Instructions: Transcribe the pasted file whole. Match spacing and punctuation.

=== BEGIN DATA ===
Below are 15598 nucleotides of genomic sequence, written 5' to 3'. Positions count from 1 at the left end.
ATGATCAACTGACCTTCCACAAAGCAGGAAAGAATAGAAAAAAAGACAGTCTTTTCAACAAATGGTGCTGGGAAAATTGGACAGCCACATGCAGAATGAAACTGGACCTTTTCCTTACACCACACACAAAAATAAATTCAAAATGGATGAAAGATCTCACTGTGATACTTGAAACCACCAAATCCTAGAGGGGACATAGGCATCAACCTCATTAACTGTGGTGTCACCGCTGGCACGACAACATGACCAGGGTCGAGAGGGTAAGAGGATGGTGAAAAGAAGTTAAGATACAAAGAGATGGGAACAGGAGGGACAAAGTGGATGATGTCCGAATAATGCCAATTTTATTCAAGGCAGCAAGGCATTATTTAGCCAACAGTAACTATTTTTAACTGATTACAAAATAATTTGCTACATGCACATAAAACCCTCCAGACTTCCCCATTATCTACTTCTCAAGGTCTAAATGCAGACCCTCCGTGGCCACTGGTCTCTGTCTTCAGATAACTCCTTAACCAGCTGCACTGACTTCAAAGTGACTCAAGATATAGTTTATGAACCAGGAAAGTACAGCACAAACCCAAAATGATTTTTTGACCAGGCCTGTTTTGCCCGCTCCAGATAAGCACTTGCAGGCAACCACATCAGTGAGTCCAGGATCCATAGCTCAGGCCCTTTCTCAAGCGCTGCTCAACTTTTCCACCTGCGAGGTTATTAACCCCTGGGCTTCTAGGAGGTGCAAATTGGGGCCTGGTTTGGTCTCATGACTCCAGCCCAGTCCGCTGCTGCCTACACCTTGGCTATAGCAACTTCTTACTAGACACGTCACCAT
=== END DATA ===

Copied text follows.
Below are 15598 nucleotides of genomic sequence, written 5' to 3'. Positions count from 1 at the left end.
ATGATCAACTGACCTTCCACAAAGCAGGAAAGAATAGAAAAAAAGACAGTCTTTTCAACAAATGGTGCTGGGAAAATTGGACAGCCACATGCAGAATGAAACTGGACCTTTTCCTTACACCACACACAAAAATAAATTCAAAATGGATGAAAGATCTCACTGTGATACTTGAAACCACCAAATCCTAGAGGGGACATAGGCATCAACCTCATTAACTGTGGTGTCACCGCTGGCACGACAACATGACCAGGGTCGAGAGGGTAAGAGGATGGTGAAAAGAAGTTAAGATACAAAGAGATGGGAACAGGAGGGACAAAGTGGATGATGTCCGAATAATGCCAATTTTATTCAAGGCAGCAAGGCATTATTTAGCCAACAGTAACTATTTTTAACTGATTACAAAATAATTTGCTACATGCACATAAAACCCTCCAGACTTCCCCATTATCTACTTCTCAAGGTCTAAATGCAGACCCTCCGTGGCCACTGGTCTCTGTCTTCAGATAACTCCTTAACCAGCTGCACTGACTTCAAAGTGACTCAAGATATAGTTTATGAACCAGGAAAGTACAGCACAAACCCAAAATGATTTTTTGACCAGGCCTGTTTTGCCCGCTCCAGATAAGCACTTGCAGGCAACCACATCAGTGAGTCCAGGATCCATAGCTCAGGCCCTTTCTCAAGCGCTGCTCAACTTTTCCACCTGCGAGGTTATTAACCCCTGGGCTTCTAGGAGGTGCAAATTGGGGCCTGGTTTGGTCTCATGACTCCAGCCCAGTCCGCTGCTGCCTACACCTTGGCTATAGCAACTTCTTACTAGACACGTCACCAT